Bruh by Bernarda Chiriboga October 4, 2020
Last week New York City restaurants opened indoor dining at 25% capacity.
New Yorkers can finally now eat out without the stress of being hit by the rear-view mirror of a car while dining in what used to be the parking spaces in Manhattan.
Seven months into this pandemic and people are itching for things to go back to how they were. But while everyone wants things to “back to normal,” many are still procrastinating with their compliance to adapt to the “new normal.”
The truth is, however, that things where never “normal” in the first place. In fact, it was never supposed to be that way.
The devastating effects of the pandemic made us acknowledge the little things that we had taken for granted.
For the first few months, we were forced into isolation; we missed important celebrations or even simple gatherings with family and friends. Most stayed home and saw the same people every single day, while others saw no one.
The simple act of waking up and having a place to go was gone; even the anxiety of being late did contribute to some morning adrenaline that I am personally missing.
Going grocery shopping and being able to touch every single fruit to know which one is best without risking my life or the life of anyone around me was also nice. And let’s not start talking about going to the movies.
Parties. Concerts. Travel. They are all well missed.
But the pandemic also opened our eyes to the harsh realities. Global warming, racial discrimination, lack of health care, and bad human habits.
It was never okay for people to die because of water contamination, yet 40% of the deaths were attributed to that. Nor is it okay for cops to kill Black people for no reason at all.
The simple fact that the United States’ president had kids lock down in cages and is not willing to condemn white supremacists is not okay.
And, as soon as human beings were forced to confinement air pollution substantially decreased, water became cleaner and the ozone layer began to heal.
The lack of social distraction helped people open their eyes to the real problems happening out there. It helped raise awareness as people took the time to learn and unlearn about toxic behaviors we have adopted. And we finally took action.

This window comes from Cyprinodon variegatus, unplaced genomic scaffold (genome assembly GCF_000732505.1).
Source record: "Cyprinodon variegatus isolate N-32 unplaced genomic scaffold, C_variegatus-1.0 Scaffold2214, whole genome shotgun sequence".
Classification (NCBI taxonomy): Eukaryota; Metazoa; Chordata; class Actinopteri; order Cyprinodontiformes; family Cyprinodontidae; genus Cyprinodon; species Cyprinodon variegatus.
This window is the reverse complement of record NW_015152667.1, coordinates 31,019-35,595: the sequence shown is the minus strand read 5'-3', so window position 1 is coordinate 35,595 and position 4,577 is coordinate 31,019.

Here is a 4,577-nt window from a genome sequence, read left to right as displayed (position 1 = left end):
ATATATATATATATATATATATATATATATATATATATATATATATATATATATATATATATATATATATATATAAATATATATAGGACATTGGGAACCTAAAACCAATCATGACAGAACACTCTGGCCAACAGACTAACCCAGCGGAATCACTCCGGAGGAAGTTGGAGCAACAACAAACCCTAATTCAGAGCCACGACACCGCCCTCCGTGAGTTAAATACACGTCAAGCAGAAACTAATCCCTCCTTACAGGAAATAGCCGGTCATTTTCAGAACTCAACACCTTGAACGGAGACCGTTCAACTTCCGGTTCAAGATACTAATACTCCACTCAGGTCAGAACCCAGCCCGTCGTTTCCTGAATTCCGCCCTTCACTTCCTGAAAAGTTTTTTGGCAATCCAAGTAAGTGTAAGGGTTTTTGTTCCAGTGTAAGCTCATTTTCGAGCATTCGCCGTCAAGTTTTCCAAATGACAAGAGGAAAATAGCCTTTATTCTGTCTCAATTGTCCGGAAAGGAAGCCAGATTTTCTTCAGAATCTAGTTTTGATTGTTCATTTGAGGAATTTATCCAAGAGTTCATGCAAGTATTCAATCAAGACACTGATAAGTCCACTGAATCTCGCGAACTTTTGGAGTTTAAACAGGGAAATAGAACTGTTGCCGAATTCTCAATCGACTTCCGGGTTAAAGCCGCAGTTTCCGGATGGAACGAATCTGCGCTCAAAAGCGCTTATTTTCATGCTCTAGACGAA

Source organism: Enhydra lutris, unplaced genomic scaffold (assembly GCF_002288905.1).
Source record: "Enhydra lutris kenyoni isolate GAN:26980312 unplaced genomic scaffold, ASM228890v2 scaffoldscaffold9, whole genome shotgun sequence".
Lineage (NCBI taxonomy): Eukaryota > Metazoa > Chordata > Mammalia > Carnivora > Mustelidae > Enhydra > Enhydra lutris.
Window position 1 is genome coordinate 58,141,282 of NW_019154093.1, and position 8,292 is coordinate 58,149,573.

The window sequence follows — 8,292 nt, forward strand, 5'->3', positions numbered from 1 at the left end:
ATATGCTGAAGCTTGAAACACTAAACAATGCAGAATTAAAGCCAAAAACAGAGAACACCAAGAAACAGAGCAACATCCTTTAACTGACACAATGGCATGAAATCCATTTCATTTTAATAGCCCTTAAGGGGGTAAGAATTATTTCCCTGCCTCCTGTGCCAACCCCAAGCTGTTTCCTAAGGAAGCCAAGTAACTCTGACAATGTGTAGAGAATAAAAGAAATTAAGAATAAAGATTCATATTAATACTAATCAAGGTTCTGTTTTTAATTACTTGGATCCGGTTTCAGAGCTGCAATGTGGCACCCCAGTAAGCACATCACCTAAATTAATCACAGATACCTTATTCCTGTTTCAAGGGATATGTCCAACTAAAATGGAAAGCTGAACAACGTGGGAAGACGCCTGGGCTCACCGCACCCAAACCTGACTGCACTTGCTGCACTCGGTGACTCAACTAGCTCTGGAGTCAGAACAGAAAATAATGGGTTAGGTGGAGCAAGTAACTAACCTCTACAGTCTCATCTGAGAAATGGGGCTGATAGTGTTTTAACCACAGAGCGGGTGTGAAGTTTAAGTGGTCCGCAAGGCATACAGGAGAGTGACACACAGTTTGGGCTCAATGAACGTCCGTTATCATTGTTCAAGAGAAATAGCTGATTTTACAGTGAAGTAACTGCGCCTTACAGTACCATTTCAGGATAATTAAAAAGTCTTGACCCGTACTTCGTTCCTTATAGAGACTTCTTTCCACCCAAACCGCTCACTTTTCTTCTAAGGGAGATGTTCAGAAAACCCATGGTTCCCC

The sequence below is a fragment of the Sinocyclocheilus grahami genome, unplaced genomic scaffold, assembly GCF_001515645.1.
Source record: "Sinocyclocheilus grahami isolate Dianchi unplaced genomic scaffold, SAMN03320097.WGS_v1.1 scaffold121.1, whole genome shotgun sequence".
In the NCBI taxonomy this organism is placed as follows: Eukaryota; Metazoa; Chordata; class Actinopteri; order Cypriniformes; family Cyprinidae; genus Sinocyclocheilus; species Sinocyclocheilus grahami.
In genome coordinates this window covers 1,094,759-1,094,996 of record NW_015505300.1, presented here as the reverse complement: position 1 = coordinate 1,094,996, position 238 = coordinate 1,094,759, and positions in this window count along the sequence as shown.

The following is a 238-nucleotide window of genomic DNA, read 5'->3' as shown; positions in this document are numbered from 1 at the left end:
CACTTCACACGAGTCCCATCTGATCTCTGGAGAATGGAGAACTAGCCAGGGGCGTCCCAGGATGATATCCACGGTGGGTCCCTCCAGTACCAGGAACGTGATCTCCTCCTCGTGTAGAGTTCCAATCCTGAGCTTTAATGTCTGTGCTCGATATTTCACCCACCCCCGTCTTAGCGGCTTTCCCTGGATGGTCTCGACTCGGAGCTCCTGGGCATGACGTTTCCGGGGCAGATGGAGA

COVID-19 only proved that our definition of normal was only treacherous to all living rights.
So when are things going back to “normal?” Hopefully, never again.
We have been forced to look at our lives in retrospect and really consider what’s working and what’s not.
The pandemic taught us several things, starting with health care. People have never been more conscious of their mental and physical well being.
Not only has there been a huge increase in hospital equipment investment, but also in mental health. Governments are finally forced to improve health care systems because there’s now proof of how poorly it was being handled.
There are no more excuses about exercising either. Being in our houses all day has allowed us to find creative ways to stay active. Workout classes have never been more accessible and working out in small spaces has been proven not only possible but effective.
And the internet, after all, is not that bad. It has eliminated the need for unnecessary travel, especially when it comes to working. The meeting that “could have been an email” is now a phone call or a Slack message, making companies just as productive.
Many have even realized the benefits of working from home so much that they may never go back to the office again.
And yes, social disturbances have not ceased while social injustices and oppressive systems still exist. But that is because people have learned about the real problems.
The world was literally built on change. And now, changing what was normal is exactly what we need. We literally have a ticking clock reminding us that our relation to the environment, and that includes the people surrounding us, needs to change.
We can’t go back to where we were.